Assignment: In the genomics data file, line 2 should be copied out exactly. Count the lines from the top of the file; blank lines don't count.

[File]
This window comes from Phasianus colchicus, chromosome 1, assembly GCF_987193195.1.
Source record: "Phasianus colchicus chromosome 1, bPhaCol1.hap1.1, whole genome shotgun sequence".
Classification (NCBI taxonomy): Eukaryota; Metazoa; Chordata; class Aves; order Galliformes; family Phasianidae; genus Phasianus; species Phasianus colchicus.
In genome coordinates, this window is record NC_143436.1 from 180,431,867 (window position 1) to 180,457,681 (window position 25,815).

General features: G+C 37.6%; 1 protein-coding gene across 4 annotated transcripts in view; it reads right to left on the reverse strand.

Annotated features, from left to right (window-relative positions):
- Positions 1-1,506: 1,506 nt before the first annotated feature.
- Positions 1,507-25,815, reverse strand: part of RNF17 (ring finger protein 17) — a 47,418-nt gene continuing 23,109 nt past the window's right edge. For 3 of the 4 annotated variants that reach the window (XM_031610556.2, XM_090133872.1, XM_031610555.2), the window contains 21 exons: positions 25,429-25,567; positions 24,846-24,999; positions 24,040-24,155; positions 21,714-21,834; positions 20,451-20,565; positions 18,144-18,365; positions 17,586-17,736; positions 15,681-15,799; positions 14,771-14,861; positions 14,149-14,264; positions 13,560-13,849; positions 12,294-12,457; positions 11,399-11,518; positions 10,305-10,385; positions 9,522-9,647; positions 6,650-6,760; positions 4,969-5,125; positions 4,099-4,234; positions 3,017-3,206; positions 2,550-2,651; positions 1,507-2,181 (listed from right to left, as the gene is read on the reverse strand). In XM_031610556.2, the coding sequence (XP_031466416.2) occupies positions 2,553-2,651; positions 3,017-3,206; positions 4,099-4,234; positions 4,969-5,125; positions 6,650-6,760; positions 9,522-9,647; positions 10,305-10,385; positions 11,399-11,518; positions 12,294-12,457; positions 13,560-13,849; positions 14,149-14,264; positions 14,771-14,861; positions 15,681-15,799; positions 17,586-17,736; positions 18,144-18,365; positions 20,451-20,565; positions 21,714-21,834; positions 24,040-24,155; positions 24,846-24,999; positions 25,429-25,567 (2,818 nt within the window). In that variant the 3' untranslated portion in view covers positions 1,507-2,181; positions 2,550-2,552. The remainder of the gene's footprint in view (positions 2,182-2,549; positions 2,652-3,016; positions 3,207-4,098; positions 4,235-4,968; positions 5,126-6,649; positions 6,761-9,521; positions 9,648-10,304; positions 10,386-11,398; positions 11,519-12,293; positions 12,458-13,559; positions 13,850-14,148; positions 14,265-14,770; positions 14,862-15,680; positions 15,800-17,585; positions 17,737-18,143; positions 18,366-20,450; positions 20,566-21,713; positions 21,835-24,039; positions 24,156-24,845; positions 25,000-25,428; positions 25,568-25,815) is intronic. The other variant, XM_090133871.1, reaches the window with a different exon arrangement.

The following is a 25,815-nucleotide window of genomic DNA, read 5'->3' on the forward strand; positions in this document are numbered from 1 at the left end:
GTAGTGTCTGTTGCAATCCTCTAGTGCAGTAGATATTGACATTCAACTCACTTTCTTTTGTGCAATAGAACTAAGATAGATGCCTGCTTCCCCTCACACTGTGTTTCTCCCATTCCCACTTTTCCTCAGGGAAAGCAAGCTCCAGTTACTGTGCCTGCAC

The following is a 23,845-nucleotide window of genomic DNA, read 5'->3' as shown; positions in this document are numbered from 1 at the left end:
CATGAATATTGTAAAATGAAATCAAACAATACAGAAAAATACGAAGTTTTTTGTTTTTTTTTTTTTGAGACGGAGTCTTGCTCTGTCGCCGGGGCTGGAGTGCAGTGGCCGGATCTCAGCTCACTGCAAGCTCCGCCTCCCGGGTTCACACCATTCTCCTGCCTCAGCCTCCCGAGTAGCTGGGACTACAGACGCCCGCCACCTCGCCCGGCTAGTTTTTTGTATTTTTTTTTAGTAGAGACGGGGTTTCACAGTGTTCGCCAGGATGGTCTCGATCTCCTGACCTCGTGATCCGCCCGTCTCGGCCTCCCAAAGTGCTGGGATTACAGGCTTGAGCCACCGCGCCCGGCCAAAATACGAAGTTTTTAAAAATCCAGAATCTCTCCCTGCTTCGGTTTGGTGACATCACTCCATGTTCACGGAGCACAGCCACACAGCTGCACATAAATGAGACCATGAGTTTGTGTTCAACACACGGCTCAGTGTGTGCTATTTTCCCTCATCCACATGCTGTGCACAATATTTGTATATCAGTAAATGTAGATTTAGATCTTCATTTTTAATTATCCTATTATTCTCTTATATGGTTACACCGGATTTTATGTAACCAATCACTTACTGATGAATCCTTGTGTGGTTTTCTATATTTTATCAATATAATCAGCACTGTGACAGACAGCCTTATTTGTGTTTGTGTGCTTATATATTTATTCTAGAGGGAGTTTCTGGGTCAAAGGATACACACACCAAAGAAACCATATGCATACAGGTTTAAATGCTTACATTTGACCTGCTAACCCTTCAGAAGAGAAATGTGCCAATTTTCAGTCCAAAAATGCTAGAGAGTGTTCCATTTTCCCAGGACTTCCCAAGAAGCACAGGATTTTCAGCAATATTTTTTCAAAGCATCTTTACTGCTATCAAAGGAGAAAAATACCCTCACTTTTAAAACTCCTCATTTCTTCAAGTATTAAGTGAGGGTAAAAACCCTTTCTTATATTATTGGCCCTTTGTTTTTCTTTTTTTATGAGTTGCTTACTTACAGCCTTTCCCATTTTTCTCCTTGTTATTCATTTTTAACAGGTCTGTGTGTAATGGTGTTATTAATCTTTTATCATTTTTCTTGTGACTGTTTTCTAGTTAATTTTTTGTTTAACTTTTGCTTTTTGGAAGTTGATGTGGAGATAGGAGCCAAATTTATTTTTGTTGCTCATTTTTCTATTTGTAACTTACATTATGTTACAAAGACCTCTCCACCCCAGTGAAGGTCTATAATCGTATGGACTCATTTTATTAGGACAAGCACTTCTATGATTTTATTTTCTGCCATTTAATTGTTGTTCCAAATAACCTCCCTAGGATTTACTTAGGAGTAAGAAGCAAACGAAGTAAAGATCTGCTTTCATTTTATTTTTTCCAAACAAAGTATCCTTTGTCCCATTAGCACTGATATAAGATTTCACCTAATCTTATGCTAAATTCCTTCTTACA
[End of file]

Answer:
Source record: "Phasianus colchicus chromosome 1, bPhaCol1.hap1.1, whole genome shotgun sequence".